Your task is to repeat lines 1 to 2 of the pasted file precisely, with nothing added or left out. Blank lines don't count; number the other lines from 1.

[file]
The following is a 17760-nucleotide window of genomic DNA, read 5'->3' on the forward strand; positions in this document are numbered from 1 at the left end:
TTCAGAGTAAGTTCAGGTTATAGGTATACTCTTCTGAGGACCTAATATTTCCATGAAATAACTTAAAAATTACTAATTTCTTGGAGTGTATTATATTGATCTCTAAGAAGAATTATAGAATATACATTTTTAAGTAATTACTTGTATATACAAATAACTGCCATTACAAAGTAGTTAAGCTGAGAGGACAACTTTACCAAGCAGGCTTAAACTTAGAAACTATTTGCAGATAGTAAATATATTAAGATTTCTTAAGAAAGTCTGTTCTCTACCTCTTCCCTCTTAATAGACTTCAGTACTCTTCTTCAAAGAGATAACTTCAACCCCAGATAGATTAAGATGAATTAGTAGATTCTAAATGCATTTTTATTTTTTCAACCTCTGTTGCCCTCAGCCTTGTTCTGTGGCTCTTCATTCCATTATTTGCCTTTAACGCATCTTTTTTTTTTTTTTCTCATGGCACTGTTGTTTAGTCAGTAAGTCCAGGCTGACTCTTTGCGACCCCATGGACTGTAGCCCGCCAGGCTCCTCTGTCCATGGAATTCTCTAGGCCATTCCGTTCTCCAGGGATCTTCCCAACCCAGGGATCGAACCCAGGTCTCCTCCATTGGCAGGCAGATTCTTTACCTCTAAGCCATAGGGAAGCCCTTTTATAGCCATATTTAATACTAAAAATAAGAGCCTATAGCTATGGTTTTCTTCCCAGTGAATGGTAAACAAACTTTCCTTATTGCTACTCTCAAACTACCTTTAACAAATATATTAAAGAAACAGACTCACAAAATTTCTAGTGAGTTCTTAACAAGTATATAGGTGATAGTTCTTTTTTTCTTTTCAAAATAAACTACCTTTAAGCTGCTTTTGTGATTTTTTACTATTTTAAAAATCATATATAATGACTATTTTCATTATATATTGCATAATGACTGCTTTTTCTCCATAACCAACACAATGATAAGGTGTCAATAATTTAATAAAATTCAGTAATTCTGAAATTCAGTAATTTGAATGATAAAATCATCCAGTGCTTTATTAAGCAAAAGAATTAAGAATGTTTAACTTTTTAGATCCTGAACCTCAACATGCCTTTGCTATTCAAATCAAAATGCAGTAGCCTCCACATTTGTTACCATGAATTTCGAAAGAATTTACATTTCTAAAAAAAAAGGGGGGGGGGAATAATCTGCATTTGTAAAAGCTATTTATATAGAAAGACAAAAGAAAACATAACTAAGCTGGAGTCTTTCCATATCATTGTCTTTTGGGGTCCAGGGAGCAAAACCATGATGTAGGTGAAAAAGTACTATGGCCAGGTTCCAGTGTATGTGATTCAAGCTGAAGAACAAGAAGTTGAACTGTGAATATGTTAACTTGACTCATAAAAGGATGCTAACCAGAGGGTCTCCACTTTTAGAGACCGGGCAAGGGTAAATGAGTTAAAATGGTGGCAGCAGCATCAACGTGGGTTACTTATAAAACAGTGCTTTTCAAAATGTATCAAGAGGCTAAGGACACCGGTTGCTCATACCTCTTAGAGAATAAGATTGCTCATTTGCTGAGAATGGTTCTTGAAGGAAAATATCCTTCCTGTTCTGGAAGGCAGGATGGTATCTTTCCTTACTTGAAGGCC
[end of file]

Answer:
The following is a 17760-nucleotide window of genomic DNA, read 5'->3' on the forward strand; positions in this document are numbered from 1 at the left end:
TTCAGAGTAAGTTCAGGTTATAGGTATACTCTTCTGAGGACCTAATATTTCCATGAAATAACTTAAAAATTACTAATTTCTTGGAGTGTATTATATTGATCTCTAAGAAGAATTATAGAATATACATTTTTAAGTAATTACTTGTATATACAAATAACTGCCATTACAAAGTAGTTAAGCTGAGAGGACAACTTTACCAAGCAGGCTTAAACTTAGAAACTATTTGCAGATAGTAAATATATTAAGATTTCTTAAGAAAGTCTGTTCTCTACCTCTTCCCTCTTAATAGACTTCAGTACTCTTCTTCAAAGAGATAACTTCAACCCCAGATAGATTAAGATGAATTAGTAGATTCTAAATGCATTTTTATTTTTTCAACCTCTGTTGCCCTCAGCCTTGTTCTGTGGCTCTTCATTCCATTATTTGCCTTTAACGCATCTTTTTTTTTTTTTTCTCATGGCACTGTTGTTTAGTCAGTAAGTCCAGGCTGACTCTTTGCGACCCCATGGACTGTAGCCCGCCAGGCTCCTCTGTCCATGGAATTCTCTAGGCCATTCCGTTCTCCAGGGATCTTCCCAACCCAGGGATCGAACCCAGGTCTCCTCCATTGGCAGGCAGATTCTTTACCTCTAAGCCATAGGGAAGCCCTTTTATAGCCATATTTAATACTAAAAATAAGAGCCTATAGCTATGGTTTTCTTCCCAGTGAATGGTAAACAAACTTTCCTTATTGCTACTCTCAAACTACCTTTAACAAATATATTAAAGAAACAGACTCACAAAATTTCTAGTGAGTTCTTAACAAGTATATAGGTGATAGTTCTTTTTTTCTTTTCAAAATAAACTACCTTTAAGCTGCTTTTGTGATTTTTTACTATTTTAAAAATCATATATAATGACTATTTTCATTATATATTGCATAATGACTGCTTTTTCTCCATAACCAACACAATGATAAGGTGTCAATAATTTAATAAAATTCAGTAATTCTGAAATTCAGTAATTTGAATGATAAAATCATCCAGTGCTTTATTAAGCAAAAGAATTAAGAATGTTTAACTTTTTAGATCCTGAACCTCAACATGCCTTTGCTATTCAAATCAAAATGCAGTAGCCTCCACATTTGTTACCATGAATTTCGAAAGAATTTACATTTCTAAAAAAAAAGGGGGGGGGGAATAATCTGCATTTGTAAAAGCTATTTATATAGAAAGACAAAAGAAAACATAACTAAGCTGGAGTCTTTCCATATCATTGTCTTTTGGGGTCCAGGGAGCAAAACCATGATGTAGGTGAAAAAGTACTATGGCCAGGTTCCAGTGTATGTGATTCAAGCTGAAGAACAAGAAGTTGAACTGTGAATATGTTAACTTGACTCATAAAAGGATGCTAACCAGAGGGTCTCCACTTTTAGAGACCGGGCAAGGGTAAATGAGTTAAAATGGTGGCAGCAGCATCAACGTGGGTTACTTATAAAACAGTGCTTTTCAAAATGTATCAAGAGGCTAAGGACACCGGTTGCTCATACCTCTTAGAGAATAAGATTGCTCATTTGCTGAGAATGGTTCTTGAAGGAAAATATCCTTCCTGTTCTGGAAGGCAGGATGGTATCTTTCCTTACTTGAAGGCC